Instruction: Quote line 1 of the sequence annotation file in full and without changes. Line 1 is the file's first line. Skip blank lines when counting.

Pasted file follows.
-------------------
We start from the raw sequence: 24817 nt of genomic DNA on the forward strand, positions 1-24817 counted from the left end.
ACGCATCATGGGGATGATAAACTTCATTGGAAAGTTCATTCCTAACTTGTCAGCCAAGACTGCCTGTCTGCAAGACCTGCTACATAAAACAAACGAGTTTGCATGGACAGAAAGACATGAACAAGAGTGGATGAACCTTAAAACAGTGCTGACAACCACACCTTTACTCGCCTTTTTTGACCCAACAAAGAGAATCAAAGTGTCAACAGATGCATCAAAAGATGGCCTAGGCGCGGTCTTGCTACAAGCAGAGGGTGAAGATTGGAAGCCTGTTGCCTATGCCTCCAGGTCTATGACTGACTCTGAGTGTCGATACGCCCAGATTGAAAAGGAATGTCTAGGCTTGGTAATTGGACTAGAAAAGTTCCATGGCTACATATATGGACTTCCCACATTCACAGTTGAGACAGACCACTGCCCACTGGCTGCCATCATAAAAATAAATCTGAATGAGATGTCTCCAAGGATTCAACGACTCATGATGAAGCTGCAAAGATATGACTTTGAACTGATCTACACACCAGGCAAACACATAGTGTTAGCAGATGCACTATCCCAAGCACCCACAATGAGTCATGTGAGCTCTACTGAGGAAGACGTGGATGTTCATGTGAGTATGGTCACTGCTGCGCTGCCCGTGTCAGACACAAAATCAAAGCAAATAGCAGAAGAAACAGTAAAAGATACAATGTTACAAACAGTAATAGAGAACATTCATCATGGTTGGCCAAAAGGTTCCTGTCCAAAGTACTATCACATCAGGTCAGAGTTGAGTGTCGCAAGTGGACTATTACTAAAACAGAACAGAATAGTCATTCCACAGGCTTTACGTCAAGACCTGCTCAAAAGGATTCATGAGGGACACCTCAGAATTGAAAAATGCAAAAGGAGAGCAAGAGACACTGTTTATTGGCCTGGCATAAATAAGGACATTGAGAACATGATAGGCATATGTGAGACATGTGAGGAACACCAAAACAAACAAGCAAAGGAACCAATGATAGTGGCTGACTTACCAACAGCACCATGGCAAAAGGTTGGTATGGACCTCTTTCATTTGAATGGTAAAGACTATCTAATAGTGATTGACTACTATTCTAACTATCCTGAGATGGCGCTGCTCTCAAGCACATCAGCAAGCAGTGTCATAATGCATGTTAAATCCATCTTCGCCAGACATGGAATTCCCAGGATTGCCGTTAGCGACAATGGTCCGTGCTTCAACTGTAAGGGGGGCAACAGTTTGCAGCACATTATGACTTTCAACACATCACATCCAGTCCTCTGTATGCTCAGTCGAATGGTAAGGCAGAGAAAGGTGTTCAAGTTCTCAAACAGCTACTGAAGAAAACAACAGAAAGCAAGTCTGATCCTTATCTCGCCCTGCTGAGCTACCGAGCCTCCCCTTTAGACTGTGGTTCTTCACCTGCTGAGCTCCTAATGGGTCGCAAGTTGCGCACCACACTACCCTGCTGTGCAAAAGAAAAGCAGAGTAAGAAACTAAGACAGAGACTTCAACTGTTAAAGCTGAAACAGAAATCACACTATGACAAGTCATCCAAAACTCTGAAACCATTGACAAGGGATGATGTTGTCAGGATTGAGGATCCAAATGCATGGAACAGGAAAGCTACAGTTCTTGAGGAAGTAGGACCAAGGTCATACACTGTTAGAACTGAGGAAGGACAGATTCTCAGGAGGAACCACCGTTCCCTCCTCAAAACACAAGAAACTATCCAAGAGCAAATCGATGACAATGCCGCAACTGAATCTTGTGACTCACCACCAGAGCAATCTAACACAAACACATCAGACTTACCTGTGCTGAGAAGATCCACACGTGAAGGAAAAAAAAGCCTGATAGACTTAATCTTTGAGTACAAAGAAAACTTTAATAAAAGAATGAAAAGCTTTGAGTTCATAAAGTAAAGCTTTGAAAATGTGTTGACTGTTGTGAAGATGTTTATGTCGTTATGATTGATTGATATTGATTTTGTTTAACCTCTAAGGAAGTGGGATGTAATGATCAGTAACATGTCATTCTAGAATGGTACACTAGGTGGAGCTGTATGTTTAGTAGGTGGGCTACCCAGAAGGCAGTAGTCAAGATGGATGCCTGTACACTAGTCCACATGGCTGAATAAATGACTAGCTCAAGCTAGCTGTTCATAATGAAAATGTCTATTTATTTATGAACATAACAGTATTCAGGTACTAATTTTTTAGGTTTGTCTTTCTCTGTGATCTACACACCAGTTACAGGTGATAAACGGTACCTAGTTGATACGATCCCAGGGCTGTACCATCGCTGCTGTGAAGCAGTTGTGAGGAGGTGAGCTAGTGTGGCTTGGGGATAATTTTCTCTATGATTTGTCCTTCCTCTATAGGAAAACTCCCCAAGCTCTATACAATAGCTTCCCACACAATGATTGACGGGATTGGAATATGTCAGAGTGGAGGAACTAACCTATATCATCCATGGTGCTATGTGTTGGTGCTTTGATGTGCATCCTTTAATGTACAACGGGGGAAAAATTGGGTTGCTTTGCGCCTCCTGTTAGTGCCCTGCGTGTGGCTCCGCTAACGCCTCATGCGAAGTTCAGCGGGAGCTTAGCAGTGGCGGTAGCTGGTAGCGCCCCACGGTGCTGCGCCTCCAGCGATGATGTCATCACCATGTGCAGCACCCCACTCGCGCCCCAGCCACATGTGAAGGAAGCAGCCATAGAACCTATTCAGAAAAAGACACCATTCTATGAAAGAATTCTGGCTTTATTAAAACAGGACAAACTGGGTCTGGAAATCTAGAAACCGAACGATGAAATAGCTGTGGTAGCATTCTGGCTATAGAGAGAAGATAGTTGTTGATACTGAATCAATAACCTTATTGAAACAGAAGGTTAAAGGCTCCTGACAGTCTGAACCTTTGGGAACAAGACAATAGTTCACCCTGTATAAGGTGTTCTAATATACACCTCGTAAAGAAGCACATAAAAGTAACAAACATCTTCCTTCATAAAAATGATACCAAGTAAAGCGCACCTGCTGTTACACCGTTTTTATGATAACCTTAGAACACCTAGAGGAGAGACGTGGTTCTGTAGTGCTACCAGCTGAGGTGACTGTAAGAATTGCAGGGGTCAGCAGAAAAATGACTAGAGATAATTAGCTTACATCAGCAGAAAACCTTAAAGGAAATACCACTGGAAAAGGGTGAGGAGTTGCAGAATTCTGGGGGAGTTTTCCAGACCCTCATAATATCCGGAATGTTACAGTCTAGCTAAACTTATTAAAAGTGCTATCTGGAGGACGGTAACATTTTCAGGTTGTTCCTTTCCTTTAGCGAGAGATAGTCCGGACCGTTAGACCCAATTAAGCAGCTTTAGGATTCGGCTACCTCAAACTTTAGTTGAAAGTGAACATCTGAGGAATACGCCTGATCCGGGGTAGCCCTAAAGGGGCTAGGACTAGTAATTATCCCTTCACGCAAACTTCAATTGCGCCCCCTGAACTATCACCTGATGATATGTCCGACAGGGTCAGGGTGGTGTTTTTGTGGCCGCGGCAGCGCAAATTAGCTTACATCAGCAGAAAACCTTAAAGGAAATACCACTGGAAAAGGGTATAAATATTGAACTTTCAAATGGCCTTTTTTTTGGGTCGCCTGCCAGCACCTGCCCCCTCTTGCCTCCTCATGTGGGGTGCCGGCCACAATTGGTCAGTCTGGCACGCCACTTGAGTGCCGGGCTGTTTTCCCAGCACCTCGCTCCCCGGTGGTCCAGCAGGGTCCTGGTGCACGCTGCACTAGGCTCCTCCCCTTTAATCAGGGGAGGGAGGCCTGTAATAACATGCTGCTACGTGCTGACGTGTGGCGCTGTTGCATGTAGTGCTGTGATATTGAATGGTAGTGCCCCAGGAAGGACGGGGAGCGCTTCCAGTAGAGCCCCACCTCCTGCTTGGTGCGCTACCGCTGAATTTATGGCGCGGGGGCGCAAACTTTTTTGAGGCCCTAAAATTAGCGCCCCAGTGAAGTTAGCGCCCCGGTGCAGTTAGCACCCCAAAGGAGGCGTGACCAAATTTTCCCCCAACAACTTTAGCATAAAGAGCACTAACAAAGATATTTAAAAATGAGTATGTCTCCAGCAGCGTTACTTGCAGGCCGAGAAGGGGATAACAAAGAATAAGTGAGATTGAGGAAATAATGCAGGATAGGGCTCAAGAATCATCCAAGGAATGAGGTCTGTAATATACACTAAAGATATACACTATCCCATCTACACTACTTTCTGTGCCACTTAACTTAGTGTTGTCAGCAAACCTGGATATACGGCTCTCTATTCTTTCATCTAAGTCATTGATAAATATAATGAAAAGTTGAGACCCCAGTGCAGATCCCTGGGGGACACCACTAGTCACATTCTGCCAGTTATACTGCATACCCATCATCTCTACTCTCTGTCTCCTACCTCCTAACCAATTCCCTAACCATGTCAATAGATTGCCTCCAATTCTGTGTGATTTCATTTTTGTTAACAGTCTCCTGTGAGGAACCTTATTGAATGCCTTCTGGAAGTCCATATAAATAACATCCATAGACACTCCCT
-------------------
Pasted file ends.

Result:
We start from the raw sequence: 24817 nt of genomic DNA on the forward strand, positions 1-24817 counted from the left end.